Steve Gibbons describes how a series of influential studies from the Centre for Economic Performance (CEP) at the LSE has confirmed the widespread belief that a link exists between house prices and the quality of local schools. He goes on to explain the nuances of the findings and the significance they hold for public policy surrounding education, cities and social mobility.
It is a truth universally acknowledged in the chatter of middle class dinner parties in Britain that good schools push up house prices. Stories of anxious parents buying or renting at inflated prices in the catchment areas of well-regarded schools are commonplace. But before CEP’s research on this issue began more than a decade ago, there was almost no British evidence to back up these anecdotes.
In a series of widely quoted studies, CEP researchers have been at the forefront of efforts to bring rigorous evidence on the scale of these effects into the public domain. Thanks to this work, the link between schools and house prices is now an established fact. What’s more, this finding has a significant influence on both education policy – including measures to improve poorer children’s access to good schools – and private sector behaviour – for example, the way that estate agents present property details.
What’s a good school worth?
So how much are people prepared to pay for good state schools? It turns out that the amounts are substantial. The most recent CEP research for England shows that a primary school one standard deviation above the average in terms of the performance of its pupils in key stage 2 tests (at age 11) attracts a house price premium of around 3%. This means that a school right at the top of the league tables attracts a premium of around 12% relative to one at the bottom. At the time of the study in 2006, this was equivalent to £21,000.
A similar picture emerges for Paris, where in 2004, the best schools attracted a premium of up to €17,500. And this is not just a European story: countless studies from the United States and elsewhere produce comparable results, as shown in our extensive surveys of the research evidence (for example, Black and Machin, 2010; Machin, 2011). In fact, a link between better schools and higher house prices has emerged as one of the most stable empirical regularities, with studies worldwide reporting effects of a similar order of magnitude.
These numbers make a great deal of sense in terms of investment in children’s future labour market skills. The potential earnings benefits in later life from a good state primary education outstrip the costs of buying a house near a good school.
Why this matters for policy
While on the surface it might look like a trite research question, establishing the link between schools and housing costs is of much more profound importance than just informing parents’ school choices. Education economists are interested in the question because they want to learn about how much people value school quality and because they want to understand which dimensions of school quality matter most to parents.
Answers to the question are also crucial for guiding public policy and deciding how to spend public money in ways that generate the greatest public benefit. House prices help here because their geographical patterns trace out the quality and value placed by society on a wide range of public and environmental amenities, including schools.
The influence of school quality on house prices also feeds back into school admissions – the so-called “selection by mortgage” of the richest and brightest children into the best schools. This process reinforces school segregation and inequalities in performance and achievement, and reduces social mobility across the generations. The problem is rooted in the fact that places are usually offered first to children who live nearest to a school.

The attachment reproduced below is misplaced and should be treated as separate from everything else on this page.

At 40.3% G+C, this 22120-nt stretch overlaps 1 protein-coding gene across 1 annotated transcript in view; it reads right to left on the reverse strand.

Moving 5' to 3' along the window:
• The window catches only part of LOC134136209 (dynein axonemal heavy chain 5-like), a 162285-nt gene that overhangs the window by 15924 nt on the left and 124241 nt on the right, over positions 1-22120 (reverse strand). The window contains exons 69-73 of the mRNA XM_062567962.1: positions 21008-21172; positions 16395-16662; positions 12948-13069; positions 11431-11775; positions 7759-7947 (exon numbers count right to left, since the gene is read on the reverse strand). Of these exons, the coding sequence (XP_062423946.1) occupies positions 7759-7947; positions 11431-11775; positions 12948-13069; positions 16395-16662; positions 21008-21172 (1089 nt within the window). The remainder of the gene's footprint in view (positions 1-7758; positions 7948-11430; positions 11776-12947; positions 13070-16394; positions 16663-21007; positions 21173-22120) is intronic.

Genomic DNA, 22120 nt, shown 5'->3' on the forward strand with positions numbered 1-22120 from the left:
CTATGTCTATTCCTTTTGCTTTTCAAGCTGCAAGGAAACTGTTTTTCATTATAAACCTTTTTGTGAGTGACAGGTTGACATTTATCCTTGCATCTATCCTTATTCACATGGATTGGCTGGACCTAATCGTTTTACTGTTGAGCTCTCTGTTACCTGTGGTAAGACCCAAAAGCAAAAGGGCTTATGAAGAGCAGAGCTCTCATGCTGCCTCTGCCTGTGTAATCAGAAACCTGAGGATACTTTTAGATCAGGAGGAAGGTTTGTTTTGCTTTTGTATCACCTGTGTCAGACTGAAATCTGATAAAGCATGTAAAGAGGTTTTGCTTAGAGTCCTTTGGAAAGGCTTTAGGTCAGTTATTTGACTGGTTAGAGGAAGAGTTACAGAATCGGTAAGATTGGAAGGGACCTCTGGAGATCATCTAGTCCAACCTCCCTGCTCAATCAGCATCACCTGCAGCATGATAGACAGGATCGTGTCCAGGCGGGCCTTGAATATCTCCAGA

Faced with strong evidence on house price effects and in an effort to give poorer children the opportunity to enrol in high performing schools, recent policy has tried to loosen the link between where children live and the schools they attend. This thinking underlies the use of lotteries and banding for allocating places in popular schools, most famously in Brighton.
The link between schools and house prices also sheds light on the general shortage of what parents perceive as high quality schools, influencing the policy measures to extend competition, choice and the quality and diversity in provision through the academy and “free school” programmes.
Outside the field of education, urban economists, estate agents and planners are also interested in school/house price patterns because they provide information about how housing markets operate, the factors causing the segregation of rich and poor into different neighbourhoods and the more general spatial structure of cities.
The nitty gritty: how to work it out
Despite the apparent simplicity of the research question, getting good answers about the link between school quality and local house prices turns out to be far from straightforward. The line of inquiry comes from a long tradition in the US research literature, developed from work on valuing air quality and other environmental amenities where there is no explicit market price.
The theory is intuitively easy to understand. Spending on housing is spending on a bundle of goods: structural quality, access to transport, green space, shops, safety from crime, views, environment and so on, alongside school quality. The market price of a house therefore reflects the availability of these attributes and amenities, and buyers’ willingness to give up other forms of consumption to pay for them. The premium that buyers pay for a house close to a good school relative to an equivalent house near a bad school (holding other factors constant) intuitively tells us something about the willingness to pay for good schooling.
But distilling these school effects from data on house prices and school quality presents a big challenge. The words “holding other factors constant” encapsulate the problem. Ideally, we would like to compare houses that are identical in all respects apart from the quality of the schools to which they offer access, so as to work out the direct ‘causal’ effect that schools have on prices.